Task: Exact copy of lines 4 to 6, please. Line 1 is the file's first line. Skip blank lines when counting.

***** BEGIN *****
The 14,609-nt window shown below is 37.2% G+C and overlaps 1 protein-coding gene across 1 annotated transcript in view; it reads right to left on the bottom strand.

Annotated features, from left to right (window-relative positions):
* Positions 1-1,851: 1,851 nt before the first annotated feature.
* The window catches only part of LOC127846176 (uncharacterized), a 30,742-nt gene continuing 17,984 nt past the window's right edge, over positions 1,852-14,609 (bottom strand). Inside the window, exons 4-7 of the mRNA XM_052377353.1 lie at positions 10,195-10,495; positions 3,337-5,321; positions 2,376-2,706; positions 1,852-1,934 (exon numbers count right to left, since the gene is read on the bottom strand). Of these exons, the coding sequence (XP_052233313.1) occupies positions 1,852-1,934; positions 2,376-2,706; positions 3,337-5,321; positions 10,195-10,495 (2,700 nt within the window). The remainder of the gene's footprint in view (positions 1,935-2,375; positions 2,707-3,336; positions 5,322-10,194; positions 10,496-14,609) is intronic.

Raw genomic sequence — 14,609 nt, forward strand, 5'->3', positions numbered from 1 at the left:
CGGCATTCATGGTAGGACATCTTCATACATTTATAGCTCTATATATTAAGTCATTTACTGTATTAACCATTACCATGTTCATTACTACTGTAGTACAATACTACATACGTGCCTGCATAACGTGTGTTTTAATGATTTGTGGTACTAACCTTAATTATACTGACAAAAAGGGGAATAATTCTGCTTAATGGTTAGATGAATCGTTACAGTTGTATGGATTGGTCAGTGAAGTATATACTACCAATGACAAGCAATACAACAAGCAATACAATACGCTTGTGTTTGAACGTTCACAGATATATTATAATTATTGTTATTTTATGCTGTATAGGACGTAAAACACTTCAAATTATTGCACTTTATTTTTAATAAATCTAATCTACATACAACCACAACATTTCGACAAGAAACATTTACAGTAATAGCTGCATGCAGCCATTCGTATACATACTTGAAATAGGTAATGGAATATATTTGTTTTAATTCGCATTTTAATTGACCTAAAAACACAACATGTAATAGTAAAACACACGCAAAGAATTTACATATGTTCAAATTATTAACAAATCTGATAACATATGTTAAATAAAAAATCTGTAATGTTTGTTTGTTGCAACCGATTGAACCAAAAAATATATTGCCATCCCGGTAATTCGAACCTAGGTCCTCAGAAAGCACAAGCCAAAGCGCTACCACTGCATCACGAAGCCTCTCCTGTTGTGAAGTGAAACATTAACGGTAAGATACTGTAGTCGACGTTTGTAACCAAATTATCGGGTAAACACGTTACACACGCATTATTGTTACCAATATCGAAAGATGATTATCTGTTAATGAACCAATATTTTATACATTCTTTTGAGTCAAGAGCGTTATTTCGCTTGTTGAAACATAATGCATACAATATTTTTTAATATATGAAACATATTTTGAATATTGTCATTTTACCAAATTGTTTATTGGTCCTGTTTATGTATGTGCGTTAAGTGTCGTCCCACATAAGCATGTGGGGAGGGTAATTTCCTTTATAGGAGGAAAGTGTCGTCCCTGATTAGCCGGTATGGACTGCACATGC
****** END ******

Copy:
* The window catches only part of LOC127846176 (uncharacterized), a 30,742-nt gene continuing 17,984 nt past the window's right edge, over positions 1,852-14,609 (bottom strand). Inside the window, exons 4-7 of the mRNA XM_052377353.1 lie at positions 10,195-10,495; positions 3,337-5,321; positions 2,376-2,706; positions 1,852-1,934 (exon numbers count right to left, since the gene is read on the bottom strand). Of these exons, the coding sequence (XP_052233313.1) occupies positions 1,852-1,934; positions 2,376-2,706; positions 3,337-5,321; positions 10,195-10,495 (2,700 nt within the window). The remainder of the gene's footprint in view (positions 1,935-2,375; positions 2,707-3,336; positions 5,322-10,194; positions 10,496-14,609) is intronic.

Raw genomic sequence — 14,609 nt, forward strand, 5'->3', positions numbered from 1 at the left:
CGGCATTCATGGTAGGACATCTTCATACATTTATAGCTCTATATATTAAGTCATTTACTGTATTAACCATTACCATGTTCATTACTACTGTAGTACAATACTACATACGTGCCTGCATAACGTGTGTTTTAATGATTTGTGGTACTAACCTTAATTATACTGACAAAAAGGGGAATAATTCTGCTTAATGGTTAGATGAATCGTTACAGTTGTATGGATTGGTCAGTGAAGTATATACTACCAATGACAAGCAATACAACAAGCAATACAATACGCTTGTGTTTGAACGTTCACAGATATATTATAATTATTGTTATTTTATGCTGTATAGGACGTAAAACACTTCAAATTATTGCACTTTATTTTTAATAAATCTAATCTACATACAACCACAACATTTCGACAAGAAACATTTACAGTAATAGCTGCATGCAGCCATTCGTATACATACTTGAAATAGGTAATGGAATATATTTGTTTTAATTCGCATTTTAATTGACCTAAAAACACAACATGTAATAGTAAAACACACGCAAAGAATTTACATATGTTCAAATTATTAACAAATCTGATAACATATGTTAAATAAAAAATCTGTAATGTTTGTTTGTTGCAACCGATTGAACCAAAAAATATATTGCCATCCCGGTAATTCGAACCTAGGTCCTCAGAAAGCACAAGCCAAAGCGCTACCACTGCATCACGAAGCCTCTCCTGTTGTGAAGTGAAACATTAACGGTAAGATACTGTAGTCGACGTTTGTAACCAAATTATCGGGTAAACACGTTACACACGCATTATTGTTACCAATATCGAAAGATGATTATCTGTTAATGAACCAATATTTTATACATTCTTTTGAGTCAAGAGCGTTATTTCGCTTGTTGAAACATAATGCATACAATATTTTTTAATATATGAAACATATTTTGAATATTGTCATTTTACCAAATTGTTTATTGGTCCTGTTTATGTATGTGCGTTAAGTGTCGTCCCACATAAGCATGTGGGGAGGGTAATTTCCTTTATAGGAGGAAAGTGTCGTCCCTGATTAGCCGGTATGGACTGCACATGC